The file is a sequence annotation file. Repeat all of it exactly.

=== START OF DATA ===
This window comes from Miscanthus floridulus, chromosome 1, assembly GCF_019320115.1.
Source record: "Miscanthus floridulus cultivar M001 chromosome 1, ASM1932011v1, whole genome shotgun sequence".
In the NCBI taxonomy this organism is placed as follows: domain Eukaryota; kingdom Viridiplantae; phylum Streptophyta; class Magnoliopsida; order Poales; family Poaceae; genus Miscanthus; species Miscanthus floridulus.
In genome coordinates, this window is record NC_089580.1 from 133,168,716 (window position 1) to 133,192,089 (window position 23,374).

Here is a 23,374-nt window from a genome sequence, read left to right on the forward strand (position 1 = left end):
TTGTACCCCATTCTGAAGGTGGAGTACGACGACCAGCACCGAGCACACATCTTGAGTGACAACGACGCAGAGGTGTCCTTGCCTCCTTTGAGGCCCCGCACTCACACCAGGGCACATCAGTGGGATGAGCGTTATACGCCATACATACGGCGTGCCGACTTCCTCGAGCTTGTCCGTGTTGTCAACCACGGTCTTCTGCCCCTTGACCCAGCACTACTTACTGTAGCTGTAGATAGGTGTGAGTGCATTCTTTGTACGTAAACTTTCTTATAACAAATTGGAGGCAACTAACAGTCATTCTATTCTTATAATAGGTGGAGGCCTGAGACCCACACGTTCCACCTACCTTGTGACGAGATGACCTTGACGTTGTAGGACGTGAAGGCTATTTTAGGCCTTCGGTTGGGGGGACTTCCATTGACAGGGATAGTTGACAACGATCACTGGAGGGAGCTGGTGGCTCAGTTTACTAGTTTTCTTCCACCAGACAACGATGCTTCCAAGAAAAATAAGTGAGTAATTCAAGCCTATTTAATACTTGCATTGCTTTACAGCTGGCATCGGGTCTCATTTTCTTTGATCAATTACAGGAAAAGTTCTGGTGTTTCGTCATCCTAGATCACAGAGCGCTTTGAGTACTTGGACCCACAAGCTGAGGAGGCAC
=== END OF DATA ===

This window comes from Miscanthus floridulus, chromosome 1, assembly GCF_019320115.1.
Source record: "Miscanthus floridulus cultivar M001 chromosome 1, ASM1932011v1, whole genome shotgun sequence".
In the NCBI taxonomy this organism is placed as follows: domain Eukaryota; kingdom Viridiplantae; phylum Streptophyta; class Magnoliopsida; order Poales; family Poaceae; genus Miscanthus; species Miscanthus floridulus.
In genome coordinates, this window is record NC_089580.1 from 133,168,716 (window position 1) to 133,192,089 (window position 23,374).

Here is a 23,374-nt window from a genome sequence, read left to right on the forward strand (position 1 = left end):
TTGTACCCCATTCTGAAGGTGGAGTACGACGACCAGCACCGAGCACACATCTTGAGTGACAACGACGCAGAGGTGTCCTTGCCTCCTTTGAGGCCCCGCACTCACACCAGGGCACATCAGTGGGATGAGCGTTATACGCCATACATACGGCGTGCCGACTTCCTCGAGCTTGTCCGTGTTGTCAACCACGGTCTTCTGCCCCTTGACCCAGCACTACTTACTGTAGCTGTAGATAGGTGTGAGTGCATTCTTTGTACGTAAACTTTCTTATAACAAATTGGAGGCAACTAACAGTCATTCTATTCTTATAATAGGTGGAGGCCTGAGACCCACACGTTCCACCTACCTTGTGACGAGATGACCTTGACGTTGTAGGACGTGAAGGCTATTTTAGGCCTTCGGTTGGGGGGACTTCCATTGACAGGGATAGTTGACAACGATCACTGGAGGGAGCTGGTGGCTCAGTTTACTAGTTTTCTTCCACCAGACAACGATGCTTCCAAGAAAAATAAGTGAGTAATTCAAGCCTATTTAATACTTGCATTGCTTTACAGCTGGCATCGGGTCTCATTTTCTTTGATCAATTACAGGAAAAGTTCTGGTGTTTCGTCATCCTAGATCACAGAGCGCTTTGAGTACTTGGACCCACAAGCTGAGGAGGCAC